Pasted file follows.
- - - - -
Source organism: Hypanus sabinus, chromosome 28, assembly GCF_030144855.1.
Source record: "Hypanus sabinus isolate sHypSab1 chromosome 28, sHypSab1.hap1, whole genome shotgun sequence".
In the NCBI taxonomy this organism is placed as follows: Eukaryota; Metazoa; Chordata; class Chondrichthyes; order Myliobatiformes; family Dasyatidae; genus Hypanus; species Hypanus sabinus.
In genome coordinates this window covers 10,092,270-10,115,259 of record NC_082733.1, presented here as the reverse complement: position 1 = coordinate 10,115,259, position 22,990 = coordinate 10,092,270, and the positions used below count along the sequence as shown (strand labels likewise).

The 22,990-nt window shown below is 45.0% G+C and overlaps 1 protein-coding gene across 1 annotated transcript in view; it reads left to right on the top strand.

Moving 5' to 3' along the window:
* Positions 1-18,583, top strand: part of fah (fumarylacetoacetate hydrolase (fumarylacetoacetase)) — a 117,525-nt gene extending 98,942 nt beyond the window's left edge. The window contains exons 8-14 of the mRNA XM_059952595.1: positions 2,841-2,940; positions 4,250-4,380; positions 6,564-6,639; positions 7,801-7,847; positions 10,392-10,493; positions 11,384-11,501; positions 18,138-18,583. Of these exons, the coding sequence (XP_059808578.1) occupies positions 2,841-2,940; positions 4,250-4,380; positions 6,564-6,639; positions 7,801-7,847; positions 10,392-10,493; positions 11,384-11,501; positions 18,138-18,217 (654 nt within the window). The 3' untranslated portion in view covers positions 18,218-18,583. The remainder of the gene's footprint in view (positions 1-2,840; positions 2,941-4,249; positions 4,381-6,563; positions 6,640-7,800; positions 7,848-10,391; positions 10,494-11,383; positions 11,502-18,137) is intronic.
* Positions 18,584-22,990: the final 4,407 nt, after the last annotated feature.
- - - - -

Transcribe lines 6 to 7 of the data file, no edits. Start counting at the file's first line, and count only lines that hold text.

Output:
Moving 5' to 3' along the window:
* Positions 1-18,583, top strand: part of fah (fumarylacetoacetate hydrolase (fumarylacetoacetase)) — a 117,525-nt gene extending 98,942 nt beyond the window's left edge. The window contains exons 8-14 of the mRNA XM_059952595.1: positions 2,841-2,940; positions 4,250-4,380; positions 6,564-6,639; positions 7,801-7,847; positions 10,392-10,493; positions 11,384-11,501; positions 18,138-18,583. Of these exons, the coding sequence (XP_059808578.1) occupies positions 2,841-2,940; positions 4,250-4,380; positions 6,564-6,639; positions 7,801-7,847; positions 10,392-10,493; positions 11,384-11,501; positions 18,138-18,217 (654 nt within the window). The 3' untranslated portion in view covers positions 18,218-18,583. The remainder of the gene's footprint in view (positions 1-2,840; positions 2,941-4,249; positions 4,381-6,563; positions 6,640-7,800; positions 7,848-10,391; positions 10,494-11,383; positions 11,502-18,137) is intronic.